• Suspension of obligations to perform the contract for the duration of the event;
  • ability to terminate the contract after a specified period.


Duty to notify

Ensure that any notification procedure is fully complied with, especially in a contract chain.

The position under German law regarding contractually agreed Force Majeure is similar. Note, German statute (section 275 BGB – German Civil Code) provides that – provided the party is innocent –  a claim for performance is excluded to the extent that performance is rendered absolutely impossible or relatively impossible if the performance requires expenditure which is manifestly disproportionate to the other party’s interest in performance.


In the absence of a Force Majeure Clause, parties may rely on the doctrine of frustration in respect of the Corona Virus outbreak. Proving frustration, however, is much more difficult than Force Majeure. Essentially, a contract is frustrated when due to an event it is physically or commercially impossible to fulfil that contract. The test is complex involving inter alia the terms and factual basis of the contract and the reasonable foreseeability of the event at the time of the conclusion of the contract. If frustration is confirmed the contract comes to an end.

German law recognises a similar concept, the so called “Wegfall der Geschäftsgrundlage”, the change or “collapse of the foundation of the transaction” According to this doctrine an uncontrollable change in the circumstances surrounding the contract that leads to a significant undue hardship, may justify an adaptation or termination of the contract, if upholding the contract would be unreasonable. The difference in the doctrines is basically, that under German law an adaptation is possible.


It is possible to contractually allocate risk among the parties if events occur that could reasonably be expected to result in a material adverse change (MAC) or material adverse effect (MAE). The occurrence of such an event may entitle a party to avoid performance or terminate the contract.


Incorrectly claiming to be entitled to invoke a risk allocation clause may constitute a breach of contract and entitle the other party to terminate and claim damages. Risk Allocation Clauses do not excuse your own fault.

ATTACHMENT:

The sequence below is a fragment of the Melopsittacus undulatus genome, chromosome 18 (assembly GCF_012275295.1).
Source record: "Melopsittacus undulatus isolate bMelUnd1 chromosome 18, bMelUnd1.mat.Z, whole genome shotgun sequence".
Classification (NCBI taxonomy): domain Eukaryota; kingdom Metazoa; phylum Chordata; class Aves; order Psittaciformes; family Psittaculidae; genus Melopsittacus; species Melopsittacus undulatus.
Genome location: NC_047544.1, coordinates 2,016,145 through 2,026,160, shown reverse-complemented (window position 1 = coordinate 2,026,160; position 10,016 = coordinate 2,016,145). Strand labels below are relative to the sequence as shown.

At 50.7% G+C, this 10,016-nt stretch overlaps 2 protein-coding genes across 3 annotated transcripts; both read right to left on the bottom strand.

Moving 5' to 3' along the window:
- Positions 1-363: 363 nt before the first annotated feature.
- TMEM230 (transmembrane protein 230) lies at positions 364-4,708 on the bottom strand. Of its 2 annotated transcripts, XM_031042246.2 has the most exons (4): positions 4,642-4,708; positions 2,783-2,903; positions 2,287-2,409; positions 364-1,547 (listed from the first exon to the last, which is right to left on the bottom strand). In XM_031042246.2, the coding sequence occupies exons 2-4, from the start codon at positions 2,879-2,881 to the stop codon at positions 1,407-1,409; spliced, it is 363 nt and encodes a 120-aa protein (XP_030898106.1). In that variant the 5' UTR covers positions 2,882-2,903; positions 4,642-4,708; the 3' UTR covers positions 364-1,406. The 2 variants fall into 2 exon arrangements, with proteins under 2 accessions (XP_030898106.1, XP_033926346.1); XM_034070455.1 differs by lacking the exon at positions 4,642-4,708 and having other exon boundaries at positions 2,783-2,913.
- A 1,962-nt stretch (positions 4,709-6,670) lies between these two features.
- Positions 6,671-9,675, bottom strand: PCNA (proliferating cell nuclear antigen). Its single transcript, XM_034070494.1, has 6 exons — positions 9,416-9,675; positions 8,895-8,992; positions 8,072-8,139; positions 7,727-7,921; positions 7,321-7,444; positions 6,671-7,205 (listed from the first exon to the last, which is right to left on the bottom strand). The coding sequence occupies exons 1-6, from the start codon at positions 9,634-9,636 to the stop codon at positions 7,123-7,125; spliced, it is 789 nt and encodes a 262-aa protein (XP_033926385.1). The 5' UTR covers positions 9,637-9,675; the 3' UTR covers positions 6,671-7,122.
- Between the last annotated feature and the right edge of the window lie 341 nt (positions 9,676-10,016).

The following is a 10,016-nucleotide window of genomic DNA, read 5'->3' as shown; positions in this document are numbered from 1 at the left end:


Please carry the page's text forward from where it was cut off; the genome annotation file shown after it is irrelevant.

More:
Carriage of goods

In the event that a vessel or cargo is quarantined, the restraint of princes exemption of articles IV rule 2(g) and (h) of the Hague or Hague Visby Rules may apply.

Safe port warranties

A port may be unsafe due to the Corona Virus is the vessel cannot call and return from the port and Owners may be entitled to refuse Charterers orders.


A vessel may become unfit to receive and carry the cargo if it is chartered for after calling at an infected area.



Infected crew and/or quarantine/deviation due to quarantine may constitute an off-hire event

NOR and Free Pratique

A valid Notice of Readiness (NOR) is required for the commencement of laytime. For owners to tender the notice, the vessel requires free pratique. On cases of an outbreak, special measures may cause delays at Owner’s risk unless the charterparty provides otherwise.


It is the responsibility of the employer to take full precautions to protect their crew by overseeing hygiene, reporting any symptoms and limiting crew’s exposure to the virus.


Effects on cruise lines

Cruise liners are generally not required to pay damages to passengers who fall ill on their ship except in cases where negligence can be proven. Cruise Lines should be aware of the EU Package Travel Regulations and its specific cancellation, re-imbursement provisions. Passengers may be entitled to price reductions due to itinerary changes necessitated by the Corona Virus based on the tour operator’s strict liability. Please note the line may also have acted as tour operator


WHAT YOU SHOULD DO (non exhaustive)

  • Implement preventive and mitigating measures (WHO, IMO guidelines) on board to protect passengers and crew.
  • Review your contracts for risk allocation clauses;
  • Obtain information and evidence regarding the risk event;
  • Before making or when receiving a Force Majeure Notice, clarify if the delay has been caused by the Force Majeure Event , or whether it is a consequence of force majeure being declared elsewhere (as may be agreed);
  • Declaring or receiving Force Majeure notifications may affect your insurance arrangements.
  • Review the Charterparty as to then impact on your rights obligations as Owners/Charterer;
  • Review the B/L terms as cargo interest
  • Review your passenger ticket conditions, concession and tour operator/wholesaler agreements for cancellation and compensation clauses
  • Consider taking legal advice


Further questions please contact:

Dr. Jan Dreyer or Esther Mallach